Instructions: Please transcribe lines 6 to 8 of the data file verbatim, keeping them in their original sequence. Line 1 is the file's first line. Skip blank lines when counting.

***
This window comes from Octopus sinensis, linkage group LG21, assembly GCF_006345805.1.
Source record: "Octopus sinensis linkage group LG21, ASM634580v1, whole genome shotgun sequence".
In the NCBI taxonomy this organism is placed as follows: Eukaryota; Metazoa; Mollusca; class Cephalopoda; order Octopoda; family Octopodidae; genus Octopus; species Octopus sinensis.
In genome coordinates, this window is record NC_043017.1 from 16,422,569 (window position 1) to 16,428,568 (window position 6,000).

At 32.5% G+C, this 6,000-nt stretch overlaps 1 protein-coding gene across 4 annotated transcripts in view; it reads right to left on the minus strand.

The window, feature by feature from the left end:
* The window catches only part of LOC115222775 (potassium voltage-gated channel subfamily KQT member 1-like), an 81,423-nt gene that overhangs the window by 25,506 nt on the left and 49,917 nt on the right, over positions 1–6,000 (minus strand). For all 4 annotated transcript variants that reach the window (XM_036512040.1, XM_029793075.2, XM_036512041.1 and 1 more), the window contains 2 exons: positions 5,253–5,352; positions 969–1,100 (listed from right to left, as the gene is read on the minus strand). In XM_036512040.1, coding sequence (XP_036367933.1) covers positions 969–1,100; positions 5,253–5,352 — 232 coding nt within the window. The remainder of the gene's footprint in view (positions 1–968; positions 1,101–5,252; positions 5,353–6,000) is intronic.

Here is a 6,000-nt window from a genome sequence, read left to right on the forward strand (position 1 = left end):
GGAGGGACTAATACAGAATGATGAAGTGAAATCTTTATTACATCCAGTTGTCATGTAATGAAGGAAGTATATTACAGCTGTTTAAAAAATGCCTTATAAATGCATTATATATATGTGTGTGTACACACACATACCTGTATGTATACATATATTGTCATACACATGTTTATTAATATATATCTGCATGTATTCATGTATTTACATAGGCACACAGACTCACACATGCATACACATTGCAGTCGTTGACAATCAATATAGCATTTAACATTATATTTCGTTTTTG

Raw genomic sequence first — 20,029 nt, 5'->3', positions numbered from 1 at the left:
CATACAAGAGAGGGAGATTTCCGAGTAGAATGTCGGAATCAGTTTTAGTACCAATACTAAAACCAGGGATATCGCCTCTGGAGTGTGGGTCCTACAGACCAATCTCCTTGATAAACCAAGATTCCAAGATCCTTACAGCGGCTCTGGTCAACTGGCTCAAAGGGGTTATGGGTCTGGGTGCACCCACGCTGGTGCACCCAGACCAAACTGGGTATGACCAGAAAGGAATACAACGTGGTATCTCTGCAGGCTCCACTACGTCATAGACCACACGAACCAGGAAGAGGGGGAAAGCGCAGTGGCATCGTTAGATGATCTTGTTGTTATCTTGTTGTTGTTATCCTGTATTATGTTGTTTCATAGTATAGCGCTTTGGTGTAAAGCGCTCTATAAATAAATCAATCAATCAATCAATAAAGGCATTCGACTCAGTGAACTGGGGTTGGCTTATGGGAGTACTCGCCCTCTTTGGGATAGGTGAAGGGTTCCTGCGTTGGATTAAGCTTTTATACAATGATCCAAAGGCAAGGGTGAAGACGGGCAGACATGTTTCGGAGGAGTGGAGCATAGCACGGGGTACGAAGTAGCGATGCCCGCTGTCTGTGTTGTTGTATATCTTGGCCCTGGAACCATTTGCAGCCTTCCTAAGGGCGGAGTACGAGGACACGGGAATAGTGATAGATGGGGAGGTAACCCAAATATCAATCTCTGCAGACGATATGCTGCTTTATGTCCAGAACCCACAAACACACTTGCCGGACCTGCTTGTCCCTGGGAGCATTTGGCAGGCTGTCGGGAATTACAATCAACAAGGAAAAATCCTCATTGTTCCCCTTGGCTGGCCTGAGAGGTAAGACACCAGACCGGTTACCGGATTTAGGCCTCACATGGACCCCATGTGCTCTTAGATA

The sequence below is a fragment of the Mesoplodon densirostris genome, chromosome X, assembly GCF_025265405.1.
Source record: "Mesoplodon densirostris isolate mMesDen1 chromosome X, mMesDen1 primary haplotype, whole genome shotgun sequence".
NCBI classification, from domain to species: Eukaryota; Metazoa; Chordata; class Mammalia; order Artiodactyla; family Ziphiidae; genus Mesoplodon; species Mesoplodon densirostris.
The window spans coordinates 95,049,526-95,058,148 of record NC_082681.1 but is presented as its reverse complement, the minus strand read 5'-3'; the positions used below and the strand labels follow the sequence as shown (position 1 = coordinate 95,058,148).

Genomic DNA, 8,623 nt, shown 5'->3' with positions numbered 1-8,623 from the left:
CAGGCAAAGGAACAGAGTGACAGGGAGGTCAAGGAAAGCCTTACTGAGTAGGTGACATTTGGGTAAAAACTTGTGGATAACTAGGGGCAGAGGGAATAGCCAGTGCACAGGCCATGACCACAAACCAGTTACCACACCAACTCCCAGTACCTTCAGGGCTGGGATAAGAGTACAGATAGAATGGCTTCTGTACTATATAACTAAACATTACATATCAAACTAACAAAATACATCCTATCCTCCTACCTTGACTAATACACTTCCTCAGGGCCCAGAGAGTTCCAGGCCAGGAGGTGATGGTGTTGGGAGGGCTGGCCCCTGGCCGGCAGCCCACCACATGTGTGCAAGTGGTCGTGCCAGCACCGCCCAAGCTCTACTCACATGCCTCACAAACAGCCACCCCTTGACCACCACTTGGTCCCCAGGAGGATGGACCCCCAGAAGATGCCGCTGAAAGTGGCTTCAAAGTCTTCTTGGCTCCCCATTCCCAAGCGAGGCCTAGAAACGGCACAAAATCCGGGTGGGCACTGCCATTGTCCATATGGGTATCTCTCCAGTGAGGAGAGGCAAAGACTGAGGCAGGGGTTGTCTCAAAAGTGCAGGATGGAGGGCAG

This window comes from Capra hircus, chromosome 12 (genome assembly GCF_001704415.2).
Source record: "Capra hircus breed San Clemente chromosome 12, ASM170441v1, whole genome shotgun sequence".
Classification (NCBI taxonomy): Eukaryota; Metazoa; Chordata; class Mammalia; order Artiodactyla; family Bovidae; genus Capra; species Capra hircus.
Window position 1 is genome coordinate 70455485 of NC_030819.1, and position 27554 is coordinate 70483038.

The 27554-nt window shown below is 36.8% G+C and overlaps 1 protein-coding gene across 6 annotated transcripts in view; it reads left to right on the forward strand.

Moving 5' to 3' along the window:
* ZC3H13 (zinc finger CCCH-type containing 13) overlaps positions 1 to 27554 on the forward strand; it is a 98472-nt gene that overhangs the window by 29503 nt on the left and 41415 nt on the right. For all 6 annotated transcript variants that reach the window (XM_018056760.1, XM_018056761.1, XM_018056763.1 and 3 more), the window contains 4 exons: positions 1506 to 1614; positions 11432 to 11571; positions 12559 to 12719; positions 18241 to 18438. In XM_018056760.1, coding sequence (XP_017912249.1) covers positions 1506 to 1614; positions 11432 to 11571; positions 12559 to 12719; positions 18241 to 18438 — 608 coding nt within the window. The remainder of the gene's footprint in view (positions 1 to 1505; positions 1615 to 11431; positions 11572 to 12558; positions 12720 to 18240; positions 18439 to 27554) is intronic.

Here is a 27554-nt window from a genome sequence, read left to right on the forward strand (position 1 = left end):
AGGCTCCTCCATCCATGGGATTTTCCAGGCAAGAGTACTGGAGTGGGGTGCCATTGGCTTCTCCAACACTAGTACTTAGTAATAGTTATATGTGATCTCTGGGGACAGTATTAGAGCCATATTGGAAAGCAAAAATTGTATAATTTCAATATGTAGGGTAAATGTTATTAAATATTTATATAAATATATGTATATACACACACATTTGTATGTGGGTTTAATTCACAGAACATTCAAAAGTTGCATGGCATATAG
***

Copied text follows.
The window, feature by feature from the left end:
* The window catches only part of LOC115222775 (potassium voltage-gated channel subfamily KQT member 1-like), an 81,423-nt gene that overhangs the window by 25,506 nt on the left and 49,917 nt on the right, over positions 1–6,000 (minus strand). For all 4 annotated transcript variants that reach the window (XM_036512040.1, XM_029793075.2, XM_036512041.1 and 1 more), the window contains 2 exons: positions 5,253–5,352; positions 969–1,100 (listed from right to left, as the gene is read on the minus strand). In XM_036512040.1, coding sequence (XP_036367933.1) covers positions 969–1,100; positions 5,253–5,352 — 232 coding nt within the window. The remainder of the gene's footprint in view (positions 1–968; positions 1,101–5,252; positions 5,353–6,000) is intronic.

Here is a 6,000-nt window from a genome sequence, read left to right on the forward strand (position 1 = left end):